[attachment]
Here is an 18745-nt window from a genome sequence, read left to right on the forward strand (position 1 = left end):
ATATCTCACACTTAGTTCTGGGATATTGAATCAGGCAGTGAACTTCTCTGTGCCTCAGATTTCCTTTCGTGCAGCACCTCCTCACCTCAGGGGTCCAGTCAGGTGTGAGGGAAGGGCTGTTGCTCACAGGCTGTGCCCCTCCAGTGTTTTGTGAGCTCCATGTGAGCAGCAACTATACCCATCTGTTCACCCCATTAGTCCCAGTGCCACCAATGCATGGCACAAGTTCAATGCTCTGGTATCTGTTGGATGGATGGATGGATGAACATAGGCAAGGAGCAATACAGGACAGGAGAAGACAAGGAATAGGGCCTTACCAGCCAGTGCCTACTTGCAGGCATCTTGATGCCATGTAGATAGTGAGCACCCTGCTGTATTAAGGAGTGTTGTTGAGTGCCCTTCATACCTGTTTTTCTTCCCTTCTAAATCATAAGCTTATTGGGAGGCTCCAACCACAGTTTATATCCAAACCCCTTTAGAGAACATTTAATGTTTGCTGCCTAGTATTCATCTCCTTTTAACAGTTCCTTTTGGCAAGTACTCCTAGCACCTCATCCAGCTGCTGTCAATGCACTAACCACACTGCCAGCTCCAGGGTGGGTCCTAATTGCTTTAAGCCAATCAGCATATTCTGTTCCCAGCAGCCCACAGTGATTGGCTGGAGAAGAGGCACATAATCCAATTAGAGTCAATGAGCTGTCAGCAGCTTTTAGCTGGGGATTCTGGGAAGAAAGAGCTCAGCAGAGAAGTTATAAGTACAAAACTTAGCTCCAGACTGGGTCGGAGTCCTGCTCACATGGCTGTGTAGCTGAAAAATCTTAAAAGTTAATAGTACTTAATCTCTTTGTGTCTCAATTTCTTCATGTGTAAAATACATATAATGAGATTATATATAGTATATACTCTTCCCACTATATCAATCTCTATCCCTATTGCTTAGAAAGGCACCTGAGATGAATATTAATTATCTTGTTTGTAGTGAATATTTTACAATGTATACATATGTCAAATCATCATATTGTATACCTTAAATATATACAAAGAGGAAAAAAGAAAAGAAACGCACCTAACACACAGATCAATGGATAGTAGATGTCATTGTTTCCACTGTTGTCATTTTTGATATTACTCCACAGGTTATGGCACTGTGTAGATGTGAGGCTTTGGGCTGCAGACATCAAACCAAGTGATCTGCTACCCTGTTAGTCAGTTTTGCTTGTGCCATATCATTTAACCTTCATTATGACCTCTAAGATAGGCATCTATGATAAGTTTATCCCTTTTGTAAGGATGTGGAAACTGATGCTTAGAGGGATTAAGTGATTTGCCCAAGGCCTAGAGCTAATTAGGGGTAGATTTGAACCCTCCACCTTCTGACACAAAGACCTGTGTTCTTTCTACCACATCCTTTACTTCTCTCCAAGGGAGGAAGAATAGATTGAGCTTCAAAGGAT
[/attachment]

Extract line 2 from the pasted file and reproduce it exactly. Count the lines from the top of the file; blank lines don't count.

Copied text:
ATATCTCACACTTAGTTCTGGGATATTGAATCAGGCAGTGAACTTCTCTGTGCCTCAGATTTCCTTTCGTGCAGCACCTCCTCACCTCAGGGGTCCAGTCAGGTGTGAGGGAAGGGCTGTTGCTCACAGGCTGTGCCCCTCCAGTGTTTTGTGAGCTCCATGTGAGCAGCAACTATACCCATCTGTTCACCCCATTAGTCCCAGTGCCACCAATGCATGGCACAAGTTCAATGCTCTGGTATCTGTTGGATGGATGGATGGATGAACATAGGCAAGGAGCAATACAGGACAGGAGAAGACAAGGAATAGGGCCTTACCAGCCAGTGCCTACTTGCAGGCATCTTGATGCCATGTAGATAGTGAGCACCCTGCTGTATTAAGGAGTGTTGTTGAGTGCCCTTCATACCTGTTTTTCTTCCCTTCTAAATCATAAGCTTATTGGGAGGCTCCAACCACAGTTTATATCCAAACCCCTTTAGAGAACATTTAATGTTTGCTGCCTAGTATTCATCTCCTTTTAACAGTTCCTTTTGGCAAGTACTCCTAGCACCTCATCCAGCTGCTGTCAATGCACTAACCACACTGCCAGCTCCAGGGTGGGTCCTAATTGCTTTAAGCCAATCAGCATATTCTGTTCCCAGCAGCCCACAGTGATTGGCTGGAGAAGAGGCACATAATCCAATTAGAGTCAATGAGCTGTCAGCAGCTTTTAGCTGGGGATTCTGGGAAGAAAGAGCTCAGCAGAGAAGTTATAAGTACAAAACTTAGCTCCAGACTGGGTCGGAGTCCTGCTCACATGGCTGTGTAGCTGAAAAATCTTAAAAGTTAATAGTACTTAATCTCTTTGTGTCTCAATTTCTTCATGTGTAAAATACATATAATGAGATTATATATAGTATATACTCTTCCCACTATATCAATCTCTATCCCTATTGCTTAGAAAGGCACCTGAGATGAATATTAATTATCTTGTTTGTAGTGAATATTTTACAATGTATACATATGTCAAATCATCATATTGTATACCTTAAATATATACAAAGAGGAAAAAAGAAAAGAAACGCACCTAACACACAGATCAATGGATAGTAGATGTCATTGTTTCCACTGTTGTCATTTTTGATATTACTCCACAGGTTATGGCACTGTGTAGATGTGAGGCTTTGGGCTGCAGACATCAAACCAAGTGATCTGCTACCCTGTTAGTCAGTTTTGCTTGTGCCATATCATTTAACCTTCATTATGACCTCTAAGATAGGCATCTATGATAAGTTTATCCCTTTTGTAAGGATGTGGAAACTGATGCTTAGAGGGATTAAGTGATTTGCCCAAGGCCTAGAGCTAATTAGGGGTAGATTTGAACCCTCCACCTTCTGACACAAAGACCTGTGTTCTTTCTACCACATCCTTTACTTCTCTCCAAGGGAGGAAGAATAGATTGAGCTTCAAAGGAT